As this is being written, US President Joe Biden is heading for talks with the G20 grouping, which comprises the world’s most powerful countries. Biden would subsequently head for the climate change parley in Glasgow. Hopefully, the big powers would focus strongly on the current accelerating arms race and its consequences for the world. Put simply, they would need to discuss the ways and means of containing the arms race before it grows out of control. They would also need to understand, very crucially, that the major powers cannot credibly speak in terms of nuclear arms control and disarmament before they opt to systematically do away with the lethal, mass destruction arms which they already possess.
India and Pakistan possess a nuclear capability but they are not signatories to the Nuclear Non-Proliferation Treaty (NPT). From the viewpoint of these regional powers, this refusal to formally endorse the NPT is understandable because although some of the foremost powers of the Western hemisphere have signed the NPT, they are yet to say a clear “Yes” to nuclear disarmament. As long as the foremost global powers, such as the US, China and Russia, hold on to their nuclear weapons they cannot expect the prime powers of the South, such as India and Pakistan, to desist from developing a nuclear weapons capability.
Accordingly, the foremost powers could no longer gloss over arm control issues and pursue the relevant talks mechanically without connecting them to questions, such as, development, climate change and increasing worldwide insecurity. There is a logical link between insecurity, arms spending, underdevelopment and climate questions. The securing of sophisticated nuclear weapons is seen as a means to their security by powerful states, but they only create insecurities in their neighbours and the wider international community, who are in turn prompted to arm themselves with the same weapons. Thus is the arms race accelerated at the cost of human development and the environment. Slowing down the arms race is, therefore, imperative.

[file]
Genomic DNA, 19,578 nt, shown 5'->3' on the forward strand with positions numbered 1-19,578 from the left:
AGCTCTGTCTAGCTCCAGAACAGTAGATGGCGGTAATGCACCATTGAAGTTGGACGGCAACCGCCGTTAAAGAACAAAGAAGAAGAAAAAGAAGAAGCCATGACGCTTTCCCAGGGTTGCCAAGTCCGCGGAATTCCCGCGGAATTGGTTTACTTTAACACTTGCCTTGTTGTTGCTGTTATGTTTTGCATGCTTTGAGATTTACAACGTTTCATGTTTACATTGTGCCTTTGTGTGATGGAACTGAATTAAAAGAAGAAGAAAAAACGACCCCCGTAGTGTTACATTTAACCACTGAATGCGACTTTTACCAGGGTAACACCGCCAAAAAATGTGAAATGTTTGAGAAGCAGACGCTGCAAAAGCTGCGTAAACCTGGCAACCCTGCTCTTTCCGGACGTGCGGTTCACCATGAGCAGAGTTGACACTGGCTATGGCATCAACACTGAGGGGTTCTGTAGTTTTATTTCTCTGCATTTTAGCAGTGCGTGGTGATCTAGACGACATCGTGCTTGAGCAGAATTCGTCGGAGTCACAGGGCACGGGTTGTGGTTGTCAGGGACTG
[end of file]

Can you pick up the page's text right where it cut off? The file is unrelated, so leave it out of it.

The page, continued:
Ending the Dispossession of Northern Fishers by Indian Trawlers
Prof. Oscar Amarasinghe and Dr. Ahilan Kadirgamar
(Chancellor of the Ocean University and Senior Lecturer, Jaffna University, they are also, President and Executive Committee member respectively, of the Sri Lanka Forum for Small Scale Fisheries – SLFSSF)